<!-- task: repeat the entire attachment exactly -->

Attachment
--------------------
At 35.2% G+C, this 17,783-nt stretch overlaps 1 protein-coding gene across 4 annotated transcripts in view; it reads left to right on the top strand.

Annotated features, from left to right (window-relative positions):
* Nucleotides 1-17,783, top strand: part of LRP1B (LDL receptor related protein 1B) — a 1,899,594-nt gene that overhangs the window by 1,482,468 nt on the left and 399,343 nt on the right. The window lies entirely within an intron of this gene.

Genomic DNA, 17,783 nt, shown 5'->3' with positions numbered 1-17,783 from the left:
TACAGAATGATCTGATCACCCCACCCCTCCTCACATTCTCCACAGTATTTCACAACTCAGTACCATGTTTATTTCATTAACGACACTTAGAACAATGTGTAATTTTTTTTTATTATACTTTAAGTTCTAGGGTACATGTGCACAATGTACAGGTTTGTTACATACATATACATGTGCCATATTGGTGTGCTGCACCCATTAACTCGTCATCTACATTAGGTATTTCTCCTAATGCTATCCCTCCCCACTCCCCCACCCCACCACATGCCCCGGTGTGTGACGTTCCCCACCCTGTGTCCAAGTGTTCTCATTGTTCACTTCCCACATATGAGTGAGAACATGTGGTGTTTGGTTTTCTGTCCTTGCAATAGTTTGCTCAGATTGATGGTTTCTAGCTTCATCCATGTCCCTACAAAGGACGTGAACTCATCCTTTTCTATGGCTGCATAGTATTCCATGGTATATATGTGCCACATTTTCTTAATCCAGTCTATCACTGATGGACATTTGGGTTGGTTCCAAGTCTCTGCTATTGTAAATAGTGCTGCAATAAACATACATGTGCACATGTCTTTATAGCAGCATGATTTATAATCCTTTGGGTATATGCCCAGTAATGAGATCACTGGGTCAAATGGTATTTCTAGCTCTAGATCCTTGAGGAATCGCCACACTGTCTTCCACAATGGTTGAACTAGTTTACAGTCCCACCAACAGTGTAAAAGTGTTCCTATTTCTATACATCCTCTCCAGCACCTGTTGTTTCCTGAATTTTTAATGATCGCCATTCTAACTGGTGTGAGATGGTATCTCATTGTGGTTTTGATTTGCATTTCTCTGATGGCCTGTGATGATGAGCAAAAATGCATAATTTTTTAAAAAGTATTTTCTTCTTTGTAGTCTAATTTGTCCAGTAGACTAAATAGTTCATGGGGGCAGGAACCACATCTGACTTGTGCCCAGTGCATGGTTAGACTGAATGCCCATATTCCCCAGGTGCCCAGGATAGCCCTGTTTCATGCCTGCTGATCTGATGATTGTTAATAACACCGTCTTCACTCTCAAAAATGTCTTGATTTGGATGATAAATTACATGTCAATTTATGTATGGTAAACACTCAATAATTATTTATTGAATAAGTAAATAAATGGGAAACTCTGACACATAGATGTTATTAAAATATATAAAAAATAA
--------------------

At 35.2% G+C, this 17,783-nt stretch overlaps 1 protein-coding gene across 4 annotated transcripts in view; it reads left to right on the top strand.

Annotated features, from left to right (window-relative positions):
* Nucleotides 1-17,783, top strand: part of LRP1B (LDL receptor related protein 1B) — a 1,899,594-nt gene that overhangs the window by 1,482,468 nt on the left and 399,343 nt on the right. The window lies entirely within an intron of this gene.

Genomic DNA, 17,783 nt, shown 5'->3' with positions numbered 1-17,783 from the left:
TACAGAATGATCTGATCACCCCACCCCTCCTCACATTCTCCACAGTATTTCACAACTCAGTACCATGTTTATTTCATTAACGACACTTAGAACAATGTGTAATTTTTTTTTATTATACTTTAAGTTCTAGGGTACATGTGCACAATGTACAGGTTTGTTACATACATATACATGTGCCATATTGGTGTGCTGCACCCATTAACTCGTCATCTACATTAGGTATTTCTCCTAATGCTATCCCTCCCCACTCCCCCACCCCACCACATGCCCCGGTGTGTGACGTTCCCCACCCTGTGTCCAAGTGTTCTCATTGTTCACTTCCCACATATGAGTGAGAACATGTGGTGTTTGGTTTTCTGTCCTTGCAATAGTTTGCTCAGATTGATGGTTTCTAGCTTCATCCATGTCCCTACAAAGGACGTGAACTCATCCTTTTCTATGGCTGCATAGTATTCCATGGTATATATGTGCCACATTTTCTTAATCCAGTCTATCACTGATGGACATTTGGGTTGGTTCCAAGTCTCTGCTATTGTAAATAGTGCTGCAATAAACATACATGTGCACATGTCTTTATAGCAGCATGATTTATAATCCTTTGGGTATATGCCCAGTAATGAGATCACTGGGTCAAATGGTATTTCTAGCTCTAGATCCTTGAGGAATCGCCACACTGTCTTCCACAATGGTTGAACTAGTTTACAGTCCCACCAACAGTGTAAAAGTGTTCCTATTTCTATACATCCTCTCCAGCACCTGTTGTTTCCTGAATTTTTAATGATCGCCATTCTAACTGGTGTGAGATGGTATCTCATTGTGGTTTTGATTTGCATTTCTCTGATGGCCTGTGATGATGAGCAAAAATGCATAATTTTTTAAAAAGTATTTTCTTCTTTGTAGTCTAATTTGTCCAGTAGACTAAATAGTTCATGGGGGCAGGAACCACATCTGACTTGTGCCCAGTGCATGGTTAGACTGAATGCCCATATTCCCCAGGTGCCCAGGATAGCCCTGTTTCATGCCTGCTGATCTGATGATTGTTAATAACACCGTCTTCACTCTCAAAAATGTCTTGATTTGGATGATAAATTACATGTCAATTTATGTATGGTAAACACTCAATAATTATTTATTGAATAAGTAAATAAATGGGAAACTCTGACACATAGATGTTATTAAAATATATAAAAAATAA